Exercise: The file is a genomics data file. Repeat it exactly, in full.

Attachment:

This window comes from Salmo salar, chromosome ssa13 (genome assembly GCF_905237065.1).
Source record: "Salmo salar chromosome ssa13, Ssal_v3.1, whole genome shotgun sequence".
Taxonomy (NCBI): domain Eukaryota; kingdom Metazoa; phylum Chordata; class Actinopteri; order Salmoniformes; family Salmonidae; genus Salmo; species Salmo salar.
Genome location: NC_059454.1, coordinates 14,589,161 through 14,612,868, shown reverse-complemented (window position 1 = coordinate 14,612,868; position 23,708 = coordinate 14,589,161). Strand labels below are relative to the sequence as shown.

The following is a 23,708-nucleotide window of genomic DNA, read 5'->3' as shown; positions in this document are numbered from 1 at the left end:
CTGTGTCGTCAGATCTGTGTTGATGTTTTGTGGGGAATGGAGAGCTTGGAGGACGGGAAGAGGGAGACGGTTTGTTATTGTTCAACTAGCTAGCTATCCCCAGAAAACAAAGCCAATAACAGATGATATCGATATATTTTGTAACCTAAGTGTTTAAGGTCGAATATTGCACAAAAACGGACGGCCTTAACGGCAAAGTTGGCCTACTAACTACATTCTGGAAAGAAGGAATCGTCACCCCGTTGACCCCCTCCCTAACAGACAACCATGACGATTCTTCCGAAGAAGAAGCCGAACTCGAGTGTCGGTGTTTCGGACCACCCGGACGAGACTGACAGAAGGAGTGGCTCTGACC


This window comes from Salmo salar, chromosome ssa13 (genome assembly GCF_905237065.1).
Source record: "Salmo salar chromosome ssa13, Ssal_v3.1, whole genome shotgun sequence".
Taxonomy (NCBI): domain Eukaryota; kingdom Metazoa; phylum Chordata; class Actinopteri; order Salmoniformes; family Salmonidae; genus Salmo; species Salmo salar.
Genome location: NC_059454.1, coordinates 14,589,161 through 14,612,868, shown reverse-complemented (window position 1 = coordinate 14,612,868; position 23,708 = coordinate 14,589,161). Strand labels below are relative to the sequence as shown.

The following is a 23,708-nucleotide window of genomic DNA, read 5'->3' as shown; positions in this document are numbered from 1 at the left end:
CTGTGTCGTCAGATCTGTGTTGATGTTTTGTGGGGAATGGAGAGCTTGGAGGACGGGAAGAGGGAGACGGTTTGTTATTGTTCAACTAGCTAGCTATCCCCAGAAAACAAAGCCAATAACAGATGATATCGATATATTTTGTAACCTAAGTGTTTAAGGTCGAATATTGCACAAAAACGGACGGCCTTAACGGCAAAGTTGGCCTACTAACTACATTCTGGAAAGAAGGAATCGTCACCCCGTTGACCCCCTCCCTAACAGACAACCATGACGATTCTTCCGAAGAAGAAGCCGAACTCGAGTGTCGGTGTTTCGGACCACCCGGACGAGACTGACAGAAGGAGTGGCTCTGACC